This week’s notable deaths included a son of David Rockefeller Sr., the world’s oldest billionaire; a black American actress whose work on stage and off involved fighting racial discrimination; and a Cy Young Award-winning Major League Baseball pitcher. Below are summaries of these and other obituaries from the past week.
Richard Rockefeller, 65, was the son of philanthropist David Rockefeller, a former chief executive officer of New York-based Chase Manhattan Bank and grandson of Standard Oil co-founder John D. Rockefeller. Richard Rockefeller was a physician in Portland, Maine, and past chairman of the U.S. advisory board of Doctors Without Borders. Died June 13, one day after visiting his father to celebrate the patriarch’s 99th birthday, when the single-engine plane he was piloting crashed after takeoff from the Westchester County, New York, airport.
Ruby Dee, 91, was an Academy Award-nominated actress and civil rights activist. She and her husband, actor Ossie Davis, were inducted in 1989 into the NAACP Image Awards Hall of Fame of the National Association for the Advancement of Colored People. Died June 11 at her home in New Rochelle, New York.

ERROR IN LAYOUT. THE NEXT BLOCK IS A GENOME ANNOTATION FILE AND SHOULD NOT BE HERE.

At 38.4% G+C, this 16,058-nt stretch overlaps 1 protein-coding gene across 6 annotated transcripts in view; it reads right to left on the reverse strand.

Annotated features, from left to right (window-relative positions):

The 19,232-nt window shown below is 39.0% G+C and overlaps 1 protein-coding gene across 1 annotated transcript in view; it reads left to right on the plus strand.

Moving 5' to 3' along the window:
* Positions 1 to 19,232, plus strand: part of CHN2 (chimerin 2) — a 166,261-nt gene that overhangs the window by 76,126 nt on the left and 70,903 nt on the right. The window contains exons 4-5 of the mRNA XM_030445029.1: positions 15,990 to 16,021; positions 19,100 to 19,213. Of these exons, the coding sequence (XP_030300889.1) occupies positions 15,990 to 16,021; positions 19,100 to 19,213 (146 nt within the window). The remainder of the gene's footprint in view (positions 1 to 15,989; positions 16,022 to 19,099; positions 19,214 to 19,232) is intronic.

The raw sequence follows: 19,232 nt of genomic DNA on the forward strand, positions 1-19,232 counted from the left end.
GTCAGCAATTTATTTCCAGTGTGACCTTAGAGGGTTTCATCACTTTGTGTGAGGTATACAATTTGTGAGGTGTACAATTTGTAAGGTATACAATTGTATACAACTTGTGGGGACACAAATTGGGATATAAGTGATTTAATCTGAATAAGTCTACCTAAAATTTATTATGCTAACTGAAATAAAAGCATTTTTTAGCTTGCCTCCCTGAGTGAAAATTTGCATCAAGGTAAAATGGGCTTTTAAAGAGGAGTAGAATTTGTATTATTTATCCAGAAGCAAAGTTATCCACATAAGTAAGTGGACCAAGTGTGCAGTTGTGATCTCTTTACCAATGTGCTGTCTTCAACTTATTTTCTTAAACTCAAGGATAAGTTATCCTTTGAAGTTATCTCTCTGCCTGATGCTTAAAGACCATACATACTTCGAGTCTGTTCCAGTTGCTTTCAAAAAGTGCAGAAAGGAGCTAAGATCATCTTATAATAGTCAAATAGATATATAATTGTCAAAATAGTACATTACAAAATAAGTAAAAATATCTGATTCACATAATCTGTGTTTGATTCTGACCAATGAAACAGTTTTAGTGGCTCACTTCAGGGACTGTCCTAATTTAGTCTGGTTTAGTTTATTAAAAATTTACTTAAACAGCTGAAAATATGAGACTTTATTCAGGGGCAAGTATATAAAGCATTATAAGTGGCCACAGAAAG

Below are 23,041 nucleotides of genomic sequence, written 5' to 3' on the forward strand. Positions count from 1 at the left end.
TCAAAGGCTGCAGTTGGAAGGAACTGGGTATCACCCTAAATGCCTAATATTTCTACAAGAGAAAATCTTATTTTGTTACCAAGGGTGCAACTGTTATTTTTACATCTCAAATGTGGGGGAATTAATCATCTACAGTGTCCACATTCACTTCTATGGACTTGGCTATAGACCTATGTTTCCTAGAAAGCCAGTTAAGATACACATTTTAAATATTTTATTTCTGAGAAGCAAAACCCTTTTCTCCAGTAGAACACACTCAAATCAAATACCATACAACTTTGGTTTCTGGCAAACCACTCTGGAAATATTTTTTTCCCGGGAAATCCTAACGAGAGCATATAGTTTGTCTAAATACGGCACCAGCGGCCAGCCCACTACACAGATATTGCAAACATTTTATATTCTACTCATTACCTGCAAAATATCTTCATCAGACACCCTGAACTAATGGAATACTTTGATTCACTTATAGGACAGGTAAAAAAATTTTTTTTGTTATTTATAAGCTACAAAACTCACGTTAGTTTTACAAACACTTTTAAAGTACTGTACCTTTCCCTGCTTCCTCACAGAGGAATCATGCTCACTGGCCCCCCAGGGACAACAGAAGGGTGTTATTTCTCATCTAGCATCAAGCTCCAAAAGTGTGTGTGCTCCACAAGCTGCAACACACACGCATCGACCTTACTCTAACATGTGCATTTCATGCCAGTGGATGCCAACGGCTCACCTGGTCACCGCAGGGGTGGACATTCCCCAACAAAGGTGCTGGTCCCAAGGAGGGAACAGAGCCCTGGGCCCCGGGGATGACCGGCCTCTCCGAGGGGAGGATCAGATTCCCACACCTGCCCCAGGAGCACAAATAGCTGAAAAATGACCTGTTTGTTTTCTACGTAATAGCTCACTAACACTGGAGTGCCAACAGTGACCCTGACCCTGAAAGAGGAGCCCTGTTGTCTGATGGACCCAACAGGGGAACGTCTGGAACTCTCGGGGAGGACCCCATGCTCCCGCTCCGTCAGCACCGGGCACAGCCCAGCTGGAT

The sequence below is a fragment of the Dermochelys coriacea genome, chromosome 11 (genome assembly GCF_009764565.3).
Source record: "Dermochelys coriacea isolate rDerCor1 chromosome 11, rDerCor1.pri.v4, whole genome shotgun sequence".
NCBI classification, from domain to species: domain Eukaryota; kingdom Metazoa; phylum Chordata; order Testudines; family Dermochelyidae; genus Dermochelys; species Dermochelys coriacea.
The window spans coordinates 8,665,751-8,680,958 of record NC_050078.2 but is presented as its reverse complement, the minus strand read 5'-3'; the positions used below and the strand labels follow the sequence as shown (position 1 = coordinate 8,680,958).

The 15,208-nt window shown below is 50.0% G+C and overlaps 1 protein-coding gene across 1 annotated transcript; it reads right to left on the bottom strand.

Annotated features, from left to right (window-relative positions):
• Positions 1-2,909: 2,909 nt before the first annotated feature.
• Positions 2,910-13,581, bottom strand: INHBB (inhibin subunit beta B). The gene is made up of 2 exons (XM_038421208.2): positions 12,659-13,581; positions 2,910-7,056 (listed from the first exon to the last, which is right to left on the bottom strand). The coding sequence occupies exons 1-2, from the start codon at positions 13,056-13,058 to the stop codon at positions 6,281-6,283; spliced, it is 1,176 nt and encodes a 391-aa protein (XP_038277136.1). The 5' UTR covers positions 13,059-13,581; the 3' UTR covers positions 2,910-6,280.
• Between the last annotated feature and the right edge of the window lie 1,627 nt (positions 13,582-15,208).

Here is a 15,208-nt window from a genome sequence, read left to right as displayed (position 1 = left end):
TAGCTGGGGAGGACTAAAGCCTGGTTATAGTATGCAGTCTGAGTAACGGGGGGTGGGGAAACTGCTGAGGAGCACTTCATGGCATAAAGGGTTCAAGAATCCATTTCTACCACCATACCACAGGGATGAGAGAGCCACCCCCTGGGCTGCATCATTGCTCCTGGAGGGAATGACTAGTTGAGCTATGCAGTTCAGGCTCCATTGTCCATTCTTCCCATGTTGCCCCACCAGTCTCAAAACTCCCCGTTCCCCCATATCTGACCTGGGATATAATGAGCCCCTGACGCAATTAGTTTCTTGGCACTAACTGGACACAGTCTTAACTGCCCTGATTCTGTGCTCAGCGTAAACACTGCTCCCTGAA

Bob Welch, 57, who received the American League Cy Young Award in 1990 with the Oakland Athletics, was the last major league pitcher to win more than 25 games in a season. He also played for the Los Angeles Dodgers. Died June 9 of a heart attack.
Glenn Britt, 65, the former chairman and CEO of New York-based Time Warner Cable Inc., oversaw its 2009 spinoff from its parent company and a fivefold increase in shareholder returns. Just weeks after his retirement on Dec. 31, the company agreed to be bought by Philadelphia-based Comcast Corp., the largest U.S. cable provider, in a deal valued at $45 billion. Died June 11 of cancer at his home in New York.
Karen DeCrow, 76, led the National Organization for Women from 1974 to 1977. She advocated for the Equal Rights Amendment, which was passed by Congress in 1972, although not ratified by a sufficient number of states to become law. Died June 6 of melanoma at her home in Jamesville, New York.
Benjamin Mophatlane, 41, was the co-founder and CEO of Johannesburg-based Business Connexion Group Ltd., an information technology service. Last month, he agreed to sell the company to Telkom SA SOC Ltd., South Africa’s largest fixed-line phone company, for $253 million. Died June 11 of cardiac arrest.
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